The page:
Content Tagged ‘lookout’

Big Lookout and Ecotone Sale This Saturday!

CAS Open House 2016As part of UNCW’s College of Arts and Science’s Open House this Saturday, April 16, Lookout and Ecotone will be selling (very gently used) books and back issues for a steal! You can get books from Lookout’s entire catalog–including our newest release, Honey from the Lion–for only $3. We’ve never had a local sale with discounts this big, and we’re excited to share what we’ve been up to with the Wilmington community.

And the Open House has plenty of other things besides reading material to offer. Come by from 10 a.m. to 2 p.m to see a marine animal touch tank, a fossil sifting exhibit, musical performances, poetry readings–from our own MFA and BFA students– and more. The event is free, family friendly, and open to the public.

Lookout’s AWP Giveaway

The 2016 Association of Writers and Writing Programs Conference (AWP) is coming up fast, and Lookout Books, Ecotone, Chautauqua, and the UNCW MFA program are gearing up to celebrate books and writing in sunny California. For those of you who will be joining us in Los Angeles, we’ve got a fun contest to promote Lookout’s debut novel, Honey from the Lion, by Matthew Neill Null. In this lyrical and suspenseful novel, a turn-of-the-century logging company decimates ten thousand acres of virgin forest in the West Virginia Alleghenies—and transforms a brotherhood of timber wolves into revolutionaries.

Enter to win the entire Lookout Books catalog, including a signed copy of Honey from the Lion, and a swag bag! The contest is simple. Hop on Instagram, find the historical photo below in our feed @lookoutbooksuncw, and caption it by commenting on it.

caption contest photo

This photo, along with others from Roy B. Clarkson’s Tumult on the Mountains—a history of lumbering in West Virginia—inspired Null’s novel and our staff in creating a series of digital broadsides you can see here. We hope this photograph will inspire your captions too.

The Rules

  • Follow Lookout Books on Instagram @lookoutbooksuncw.
  • Comment on the photo with your best caption.
  • Stop by book fair tables 919/921 at 10:45 on Friday, April 1, before Matthew Neill Null’s 11 a.m. signing, for the announcement of the winning captions.

The Prize

One grand prize winner, chosen by Null, will receive the Lookout Books catalog, including a signed copy of Honey from the Lion, bookmarks, bumper stickers, and more. Three runners up will receive a Lookout title of their choice.

Matthew Neill Null’s Honey from the Lion was published in September, and his story collection, Alleghany Front, is forthcoming from Sarabande Books in May. Null will be signing Honey from the Lion at the UNCW, Lookout, and Ecotone tables on Friday, April 1, from 11 to 12, and we can’t wait to see you—and your captions—there.

Announcing Lookout’s New Title!

The Lookout Books team is thrilled to introduce our next book, We Show What We Have Learned, a debut story collection from author Clare Beams. As imaginative and compelling as they are emotionally complex, these nine exquisitely unsettling stories blend the fantastic, the historic, and the literary to capture the true strangeness of what it means to be human.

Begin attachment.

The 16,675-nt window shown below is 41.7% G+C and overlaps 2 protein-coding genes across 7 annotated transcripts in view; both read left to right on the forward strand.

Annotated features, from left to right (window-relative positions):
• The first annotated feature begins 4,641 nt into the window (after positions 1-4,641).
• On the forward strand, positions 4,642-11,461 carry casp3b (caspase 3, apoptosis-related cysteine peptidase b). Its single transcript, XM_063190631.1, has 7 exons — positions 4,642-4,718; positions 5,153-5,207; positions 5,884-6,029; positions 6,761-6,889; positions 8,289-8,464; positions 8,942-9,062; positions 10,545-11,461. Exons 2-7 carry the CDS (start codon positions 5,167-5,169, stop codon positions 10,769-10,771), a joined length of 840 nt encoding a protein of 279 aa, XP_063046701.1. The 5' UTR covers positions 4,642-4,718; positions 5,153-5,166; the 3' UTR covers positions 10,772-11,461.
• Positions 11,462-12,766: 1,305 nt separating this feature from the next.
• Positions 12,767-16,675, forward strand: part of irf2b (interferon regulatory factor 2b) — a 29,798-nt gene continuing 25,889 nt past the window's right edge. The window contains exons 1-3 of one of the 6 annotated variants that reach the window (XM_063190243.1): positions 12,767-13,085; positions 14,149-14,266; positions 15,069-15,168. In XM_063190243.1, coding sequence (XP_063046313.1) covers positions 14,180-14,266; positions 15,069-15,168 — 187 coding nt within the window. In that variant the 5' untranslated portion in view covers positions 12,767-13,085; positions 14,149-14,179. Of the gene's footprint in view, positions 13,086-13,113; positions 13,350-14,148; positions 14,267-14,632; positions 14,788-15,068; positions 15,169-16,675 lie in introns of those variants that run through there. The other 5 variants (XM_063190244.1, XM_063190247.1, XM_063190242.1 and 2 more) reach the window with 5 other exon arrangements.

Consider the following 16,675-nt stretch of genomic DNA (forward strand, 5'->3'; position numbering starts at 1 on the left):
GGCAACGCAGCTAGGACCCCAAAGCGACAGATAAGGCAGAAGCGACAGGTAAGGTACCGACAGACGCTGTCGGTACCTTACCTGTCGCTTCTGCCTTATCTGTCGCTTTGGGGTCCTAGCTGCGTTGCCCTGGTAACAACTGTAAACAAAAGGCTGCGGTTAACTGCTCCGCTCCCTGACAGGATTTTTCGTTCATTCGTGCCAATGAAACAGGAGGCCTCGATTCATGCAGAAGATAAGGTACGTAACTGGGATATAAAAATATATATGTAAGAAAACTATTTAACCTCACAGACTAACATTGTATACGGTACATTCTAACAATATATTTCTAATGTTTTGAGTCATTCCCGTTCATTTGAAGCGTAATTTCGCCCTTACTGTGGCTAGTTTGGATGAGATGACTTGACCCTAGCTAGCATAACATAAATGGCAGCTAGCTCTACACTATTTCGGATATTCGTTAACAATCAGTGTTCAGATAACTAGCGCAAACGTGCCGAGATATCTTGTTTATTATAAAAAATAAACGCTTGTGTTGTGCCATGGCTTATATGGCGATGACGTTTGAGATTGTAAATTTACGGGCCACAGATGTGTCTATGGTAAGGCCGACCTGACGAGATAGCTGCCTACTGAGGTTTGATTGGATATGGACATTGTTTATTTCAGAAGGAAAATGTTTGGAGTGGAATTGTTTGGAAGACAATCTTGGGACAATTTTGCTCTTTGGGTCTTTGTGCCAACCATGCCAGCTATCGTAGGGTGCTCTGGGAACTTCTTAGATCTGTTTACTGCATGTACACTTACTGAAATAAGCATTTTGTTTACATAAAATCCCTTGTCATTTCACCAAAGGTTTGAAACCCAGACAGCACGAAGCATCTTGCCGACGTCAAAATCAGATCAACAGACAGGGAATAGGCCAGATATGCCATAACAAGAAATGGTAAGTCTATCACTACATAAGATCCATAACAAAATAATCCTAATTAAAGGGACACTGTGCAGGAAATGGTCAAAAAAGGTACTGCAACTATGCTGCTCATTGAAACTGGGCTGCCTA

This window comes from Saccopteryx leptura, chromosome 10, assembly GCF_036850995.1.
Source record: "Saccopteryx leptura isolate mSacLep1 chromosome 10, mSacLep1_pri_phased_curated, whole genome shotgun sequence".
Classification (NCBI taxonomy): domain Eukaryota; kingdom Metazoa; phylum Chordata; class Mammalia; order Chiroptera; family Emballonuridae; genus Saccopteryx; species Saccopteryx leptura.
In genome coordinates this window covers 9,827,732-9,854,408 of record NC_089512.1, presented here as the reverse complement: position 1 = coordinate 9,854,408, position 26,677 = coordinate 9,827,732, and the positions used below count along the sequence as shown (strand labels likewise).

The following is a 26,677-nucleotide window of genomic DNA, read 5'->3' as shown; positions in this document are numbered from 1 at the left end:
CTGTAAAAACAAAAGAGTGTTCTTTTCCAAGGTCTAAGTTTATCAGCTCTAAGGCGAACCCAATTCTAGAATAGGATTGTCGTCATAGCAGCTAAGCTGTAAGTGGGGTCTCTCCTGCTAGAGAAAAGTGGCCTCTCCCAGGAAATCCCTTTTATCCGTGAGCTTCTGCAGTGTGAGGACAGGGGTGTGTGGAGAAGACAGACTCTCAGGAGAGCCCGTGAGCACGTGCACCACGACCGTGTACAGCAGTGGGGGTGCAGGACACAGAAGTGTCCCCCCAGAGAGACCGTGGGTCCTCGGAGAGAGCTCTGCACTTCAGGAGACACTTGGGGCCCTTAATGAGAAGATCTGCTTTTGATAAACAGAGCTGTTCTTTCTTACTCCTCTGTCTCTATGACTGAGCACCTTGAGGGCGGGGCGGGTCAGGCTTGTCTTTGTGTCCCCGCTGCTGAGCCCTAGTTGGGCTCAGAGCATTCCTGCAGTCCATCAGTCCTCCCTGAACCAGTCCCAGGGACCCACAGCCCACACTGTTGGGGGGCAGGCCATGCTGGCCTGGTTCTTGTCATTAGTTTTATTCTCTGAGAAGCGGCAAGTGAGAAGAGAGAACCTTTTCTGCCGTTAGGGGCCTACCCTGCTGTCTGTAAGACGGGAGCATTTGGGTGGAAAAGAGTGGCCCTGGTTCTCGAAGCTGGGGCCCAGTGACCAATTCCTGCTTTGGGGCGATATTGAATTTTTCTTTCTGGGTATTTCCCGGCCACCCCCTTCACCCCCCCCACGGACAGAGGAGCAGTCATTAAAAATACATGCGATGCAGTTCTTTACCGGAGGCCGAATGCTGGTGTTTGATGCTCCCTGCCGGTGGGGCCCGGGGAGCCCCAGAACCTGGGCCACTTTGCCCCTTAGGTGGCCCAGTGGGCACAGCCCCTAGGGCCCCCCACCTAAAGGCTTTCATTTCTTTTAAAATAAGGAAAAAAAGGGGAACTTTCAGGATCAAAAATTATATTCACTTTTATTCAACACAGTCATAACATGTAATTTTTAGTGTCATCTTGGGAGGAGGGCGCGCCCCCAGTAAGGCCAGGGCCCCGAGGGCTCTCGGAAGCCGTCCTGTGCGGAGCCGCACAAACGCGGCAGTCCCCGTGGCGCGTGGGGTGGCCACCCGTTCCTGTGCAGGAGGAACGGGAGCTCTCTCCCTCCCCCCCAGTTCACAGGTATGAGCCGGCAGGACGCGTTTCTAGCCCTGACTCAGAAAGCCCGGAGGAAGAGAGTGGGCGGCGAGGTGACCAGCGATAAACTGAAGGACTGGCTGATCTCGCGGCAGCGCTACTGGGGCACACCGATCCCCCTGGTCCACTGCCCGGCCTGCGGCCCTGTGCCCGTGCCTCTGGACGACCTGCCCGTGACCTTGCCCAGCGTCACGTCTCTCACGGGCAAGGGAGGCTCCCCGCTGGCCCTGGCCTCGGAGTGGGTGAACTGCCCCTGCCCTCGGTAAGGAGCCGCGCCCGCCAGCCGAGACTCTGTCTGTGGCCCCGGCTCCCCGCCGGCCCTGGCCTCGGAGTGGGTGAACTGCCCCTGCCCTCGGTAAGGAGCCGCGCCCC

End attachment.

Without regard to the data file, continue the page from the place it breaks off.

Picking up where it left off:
Clare Beams website

Already some of our favorite writers are loving the book. Caitlin Horrocks says, “Clare Beams is a magician, and each of these stories is a muscular, artful haunting.” Change-Rae Lee says, “In gorgeous prose that thrills, instructs, and thoroughly inspires, Clare Beams obliterates the ‘dividing line between possibilities and impossibilities,’ showing how our passions can rule with reality-bending magic.”

From bewildering assemblies in school auditoriums to the murky waters of a Depression-era health resort, Beams’s landscapes are tinged with otherworldliness, and her characters’ desires stretch the limits of reality to delight, surprise, and provoke: Ingénues at a boarding school bind themselves to their headmaster’s vision of perfection; a nineteenth-century landscape architect embarks on his first major project, but finds the terrain of class and power intractable; a bride glimpses her husband’s past when she wears his World War II parachute as a gown; and a teacher comes undone in front of her astonished fifth graders.

Clare Beams bookmark for Beth postFour of these nine stories take place in schools. “I began to see the common themes and threads that tie these stories together,” Clare said. “Their concern with the shaping of selves has a lot to do with my time in the classroom.” These are complex characters, and their vulnerabilities are made manifest in all their messy beauty. From the mercurial space between girlhood and adulthood to a matriarch coming to terms with her legacy, these stories show us women grappling with power and legacy, prompting Joyce Carol Oates to call Clare “a female/feminist voice for the twenty-first century.”

This gorgeous cover, designed by Lookout publisher and art director Emily Smith, features art from Andrea Wan. We think it’s the perfect complement to Clare’s rare and capacious imagination. Find more of Andrea’s work on her website.

We can’t wait to share the full collection with you on October 25. These stories appear in Ecotone, One Story, and The Best American Nonrequired Reading and are forthcoming in the Common and online at the Kenyon Review this summer. In the meantime, we hope you’ll head to Clare’s brand-new website designed by the Lookout student staff, where you can read more about her and pre-order a copy of the book. And like her Facebook page and follow her @clarebeams on Twitter, too!

Going to AWP this week? We’ll be taking pre-orders at table 919 at the bookfair and giving out these beautiful bookmarks.

We’re so excited to welcome Clare to the Lookout family!

News Roundup

This week we’re rounding up the Ecotone and Lookout haps (that’s California-style talk for “events”) at next week’s AWP conference in L.A. We, like, totally hope you’ll come see us at tables 919 and 921 in the bookfair!

Stay tuned to the blog this week for details about promotions we’ll be running, including a caption contest related to Honey from the Lion (the winner will receive the ENTIRE Lookout catalog!) and how using #overheardatawp in honor of Ecotone‘s sound issue can score you some schwag.